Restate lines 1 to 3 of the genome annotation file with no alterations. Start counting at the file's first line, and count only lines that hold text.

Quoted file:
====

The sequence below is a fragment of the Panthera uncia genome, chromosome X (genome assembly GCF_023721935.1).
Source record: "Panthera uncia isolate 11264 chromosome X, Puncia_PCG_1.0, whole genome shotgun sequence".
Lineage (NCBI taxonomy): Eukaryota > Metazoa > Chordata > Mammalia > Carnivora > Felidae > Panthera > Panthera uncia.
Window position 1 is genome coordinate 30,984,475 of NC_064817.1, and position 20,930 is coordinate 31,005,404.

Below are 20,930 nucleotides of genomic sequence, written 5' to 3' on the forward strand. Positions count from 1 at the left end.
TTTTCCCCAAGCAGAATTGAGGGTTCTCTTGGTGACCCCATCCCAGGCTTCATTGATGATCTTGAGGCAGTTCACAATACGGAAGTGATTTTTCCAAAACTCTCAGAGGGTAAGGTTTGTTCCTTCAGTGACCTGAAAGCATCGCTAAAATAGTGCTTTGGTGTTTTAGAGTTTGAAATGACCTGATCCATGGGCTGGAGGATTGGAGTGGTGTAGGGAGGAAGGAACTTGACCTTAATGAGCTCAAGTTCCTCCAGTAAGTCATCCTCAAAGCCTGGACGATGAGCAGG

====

The sequence below is a fragment of the Panthera uncia genome, chromosome X (genome assembly GCF_023721935.1).
Source record: "Panthera uncia isolate 11264 chromosome X, Puncia_PCG_1.0, whole genome shotgun sequence".
Lineage (NCBI taxonomy): Eukaryota > Metazoa > Chordata > Mammalia > Carnivora > Felidae > Panthera > Panthera uncia.